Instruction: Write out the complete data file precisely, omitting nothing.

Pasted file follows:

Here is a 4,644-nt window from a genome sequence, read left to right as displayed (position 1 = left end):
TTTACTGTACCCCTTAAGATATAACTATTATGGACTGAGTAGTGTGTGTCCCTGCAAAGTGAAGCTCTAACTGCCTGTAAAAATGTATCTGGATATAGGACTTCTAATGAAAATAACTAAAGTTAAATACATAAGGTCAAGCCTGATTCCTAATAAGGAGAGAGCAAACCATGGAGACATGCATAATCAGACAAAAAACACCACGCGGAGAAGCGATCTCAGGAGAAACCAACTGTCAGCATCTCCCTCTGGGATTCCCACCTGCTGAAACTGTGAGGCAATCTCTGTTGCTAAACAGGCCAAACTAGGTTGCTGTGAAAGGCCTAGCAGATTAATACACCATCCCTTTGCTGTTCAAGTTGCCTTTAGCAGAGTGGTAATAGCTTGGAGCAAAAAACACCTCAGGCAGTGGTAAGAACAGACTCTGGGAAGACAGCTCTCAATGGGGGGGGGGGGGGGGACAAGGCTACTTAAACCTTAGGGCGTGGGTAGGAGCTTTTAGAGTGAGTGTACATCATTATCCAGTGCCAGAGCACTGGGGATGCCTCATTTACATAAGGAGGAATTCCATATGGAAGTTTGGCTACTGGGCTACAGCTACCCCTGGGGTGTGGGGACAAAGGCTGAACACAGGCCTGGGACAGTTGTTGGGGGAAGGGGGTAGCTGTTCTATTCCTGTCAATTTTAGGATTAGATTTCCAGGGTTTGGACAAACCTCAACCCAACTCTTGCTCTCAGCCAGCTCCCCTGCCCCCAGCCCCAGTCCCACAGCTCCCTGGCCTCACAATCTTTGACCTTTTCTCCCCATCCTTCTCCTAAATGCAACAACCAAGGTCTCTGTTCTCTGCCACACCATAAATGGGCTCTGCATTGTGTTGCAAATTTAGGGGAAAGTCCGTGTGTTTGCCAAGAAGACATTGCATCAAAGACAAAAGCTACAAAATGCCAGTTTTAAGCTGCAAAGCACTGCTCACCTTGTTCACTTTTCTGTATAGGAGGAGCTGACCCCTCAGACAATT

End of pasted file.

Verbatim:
Here is a 4,644-nt window from a genome sequence, read left to right as displayed (position 1 = left end):
TTTACTGTACCCCTTAAGATATAACTATTATGGACTGAGTAGTGTGTGTCCCTGCAAAGTGAAGCTCTAACTGCCTGTAAAAATGTATCTGGATATAGGACTTCTAATGAAAATAACTAAAGTTAAATACATAAGGTCAAGCCTGATTCCTAATAAGGAGAGAGCAAACCATGGAGACATGCATAATCAGACAAAAAACACCACGCGGAGAAGCGATCTCAGGAGAAACCAACTGTCAGCATCTCCCTCTGGGATTCCCACCTGCTGAAACTGTGAGGCAATCTCTGTTGCTAAACAGGCCAAACTAGGTTGCTGTGAAAGGCCTAGCAGATTAATACACCATCCCTTTGCTGTTCAAGTTGCCTTTAGCAGAGTGGTAATAGCTTGGAGCAAAAAACACCTCAGGCAGTGGTAAGAACAGACTCTGGGAAGACAGCTCTCAATGGGGGGGGGGGGGGGGACAAGGCTACTTAAACCTTAGGGCGTGGGTAGGAGCTTTTAGAGTGAGTGTACATCATTATCCAGTGCCAGAGCACTGGGGATGCCTCATTTACATAAGGAGGAATTCCATATGGAAGTTTGGCTACTGGGCTACAGCTACCCCTGGGGTGTGGGGACAAAGGCTGAACACAGGCCTGGGACAGTTGTTGGGGGAAGGGGGTAGCTGTTCTATTCCTGTCAATTTTAGGATTAGATTTCCAGGGTTTGGACAAACCTCAACCCAACTCTTGCTCTCAGCCAGCTCCCCTGCCCCCAGCCCCAGTCCCACAGCTCCCTGGCCTCACAATCTTTGACCTTTTCTCCCCATCCTTCTCCTAAATGCAACAACCAAGGTCTCTGTTCTCTGCCACACCATAAATGGGCTCTGCATTGTGTTGCAAATTTAGGGGAAAGTCCGTGTGTTTGCCAAGAAGACATTGCATCAAAGACAAAAGCTACAAAATGCCAGTTTTAAGCTGCAAAGCACTGCTCACCTTGTTCACTTTTCTGTATAGGAGGAGCTGACCCCTCAGACAATT